Howells, L., Wilson, A.C., Skinner, T.C., Newton, R., Morris, A.D. and Greene, S.A. (2002) A randomised control trial of the effect of negotiated telephone support on glycaemic control in young people with type 1 diabetes. Diabetic Medicine, 19 (8), 643-648. (doi:10.1046/j.1464-5491.2002.00791.x).

Record type: Article

Abstract

Aim: To evaluate changes in self-efficacy for self-management in young people with Type 1 diabetes participating in a 'Negotiated Telephone Support' (NTS) intervention developed using the principles of problem solving and social learning theory.
Methods: One-year RCT with 79 young people (male 39; mean age ± sd 16.5 ± 3.2 years, duration 6.7 ± 4.4 years, HbA1c 8.6 ± 1.5%) randomized into: Group 1 (control group), continued routine management, n = 28; Group 2, continued routine management with NTS, n = 25; Group 3, annual clinic with NTS, n = 26. Outcome measures: HbA1c, self-efficacy, barriers to adherence, problem solving, and diabetes knowledge.
Results: There were no differences between the groups at baseline. Participants in Groups 2 and 3 received an average of 16 telephone calls/year (range 5–19), median duration 9 min (2–30), with a median interval of 3 weeks (1–24) between calls. Significant correlations were found between age and average length of call (r = 0.44, P < 0.01) and frequency of contact (r = 0.36, P < 0.05). Social and school topics were discussed frequently. After 1 year, while the participants in the two intervention groups showed significant improvements in self-efficacy (P = 0.035), there was no difference in glycaemic control in the three groups. Barriers to insulin use adherence were a significant predictor of HbA1c (P < 0.001) after controlling for baseline.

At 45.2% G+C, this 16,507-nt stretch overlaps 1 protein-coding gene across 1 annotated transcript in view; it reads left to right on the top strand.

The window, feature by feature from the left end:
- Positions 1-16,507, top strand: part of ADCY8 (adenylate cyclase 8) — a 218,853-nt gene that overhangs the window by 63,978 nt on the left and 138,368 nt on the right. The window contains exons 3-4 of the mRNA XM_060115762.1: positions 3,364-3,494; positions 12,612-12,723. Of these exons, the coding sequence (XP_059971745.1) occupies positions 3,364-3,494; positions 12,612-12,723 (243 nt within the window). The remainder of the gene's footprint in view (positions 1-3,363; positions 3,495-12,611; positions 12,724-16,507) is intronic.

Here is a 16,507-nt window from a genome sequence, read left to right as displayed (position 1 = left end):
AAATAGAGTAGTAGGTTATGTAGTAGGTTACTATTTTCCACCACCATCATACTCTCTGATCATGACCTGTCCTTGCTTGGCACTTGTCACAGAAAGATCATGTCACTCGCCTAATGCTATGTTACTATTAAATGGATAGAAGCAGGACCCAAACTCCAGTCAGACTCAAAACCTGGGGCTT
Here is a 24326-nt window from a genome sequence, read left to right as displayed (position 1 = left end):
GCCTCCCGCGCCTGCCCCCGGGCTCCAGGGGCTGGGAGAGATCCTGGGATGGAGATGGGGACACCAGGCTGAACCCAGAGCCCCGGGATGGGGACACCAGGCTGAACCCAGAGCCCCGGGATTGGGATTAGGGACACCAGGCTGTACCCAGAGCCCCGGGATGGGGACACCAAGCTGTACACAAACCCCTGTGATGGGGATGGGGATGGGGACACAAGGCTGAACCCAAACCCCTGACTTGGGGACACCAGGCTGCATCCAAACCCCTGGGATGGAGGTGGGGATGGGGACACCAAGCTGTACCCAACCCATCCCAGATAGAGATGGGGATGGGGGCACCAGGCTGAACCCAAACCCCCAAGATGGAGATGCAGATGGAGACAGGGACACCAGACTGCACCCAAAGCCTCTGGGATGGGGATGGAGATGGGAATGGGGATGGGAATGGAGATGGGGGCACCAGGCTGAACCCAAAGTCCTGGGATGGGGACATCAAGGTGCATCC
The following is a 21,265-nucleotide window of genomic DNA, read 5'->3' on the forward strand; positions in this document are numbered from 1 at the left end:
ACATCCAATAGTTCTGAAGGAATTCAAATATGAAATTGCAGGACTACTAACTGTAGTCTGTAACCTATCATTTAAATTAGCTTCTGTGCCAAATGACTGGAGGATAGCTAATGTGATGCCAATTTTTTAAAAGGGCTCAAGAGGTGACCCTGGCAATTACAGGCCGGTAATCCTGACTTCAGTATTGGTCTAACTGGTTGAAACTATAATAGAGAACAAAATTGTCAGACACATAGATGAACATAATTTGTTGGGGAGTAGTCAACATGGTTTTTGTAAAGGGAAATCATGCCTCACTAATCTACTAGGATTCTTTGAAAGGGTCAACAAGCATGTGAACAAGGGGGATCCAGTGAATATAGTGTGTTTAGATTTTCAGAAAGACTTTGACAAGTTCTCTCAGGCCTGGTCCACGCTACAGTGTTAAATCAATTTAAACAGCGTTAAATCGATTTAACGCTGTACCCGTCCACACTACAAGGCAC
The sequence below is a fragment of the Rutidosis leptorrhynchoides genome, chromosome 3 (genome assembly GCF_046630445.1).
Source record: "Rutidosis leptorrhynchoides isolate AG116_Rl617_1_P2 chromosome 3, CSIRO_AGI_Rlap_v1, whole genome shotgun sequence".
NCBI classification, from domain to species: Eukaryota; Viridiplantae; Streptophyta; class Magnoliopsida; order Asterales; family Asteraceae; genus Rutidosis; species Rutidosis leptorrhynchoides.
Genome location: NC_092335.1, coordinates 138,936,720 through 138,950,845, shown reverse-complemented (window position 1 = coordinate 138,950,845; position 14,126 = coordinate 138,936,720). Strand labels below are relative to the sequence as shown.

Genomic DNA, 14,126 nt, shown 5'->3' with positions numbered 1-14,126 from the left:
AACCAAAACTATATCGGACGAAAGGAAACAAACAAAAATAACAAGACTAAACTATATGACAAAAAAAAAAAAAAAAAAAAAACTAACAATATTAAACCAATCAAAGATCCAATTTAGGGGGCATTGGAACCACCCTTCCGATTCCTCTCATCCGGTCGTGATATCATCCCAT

Conclusions: NTS is an effective medium to deliver a simple theory-based psychological intervention to enhance self-efficacy for diabetes self-management. Reduced clinic attendance, combined with NTS, did not result in a deterioration of HbA1c. Intensive personal support needs to be combined with intensive diabetes therapy to improve glycaemic control in this age group.

Full text not available from this repository.

More information

Published date: 2002
Keywords: type 1 diabetes, self efficacy, adherence, problem solving, adolescence

Identifiers

Local EPrints ID: 18229
URI: http://eprints.soton.ac.uk/id/eprint/18229
ISSN: 0742-3071
PURE UUID: 54e0606e-6948-4163-b2e5-3ca2de93ec99

Catalogue record

Date deposited: 24 Jan 2006
Last modified: 15 Jul 2019 19:29

Export record

Altmetrics

Download statistics

Downloads from ePrints over the past year. Other digital versions may also be available to download e.g. from the publisher's website.

View more statistics

Atom RSS 1.0 RSS 2.0

Contact ePrints Soton: eprints@soton.ac.uk

ePrints Soton supports OAI 2.0 with a base URL of http://eprints.soton.ac.uk/cgi/oai2

This repository has been built using EPrints software, developed at the University of Southampton, but available to everyone to use.

We use cookies to ensure that we give you the best experience on our website. If you continue without changing your settings, we will assume that you are happy to receive cookies on the University of Southampton website.

×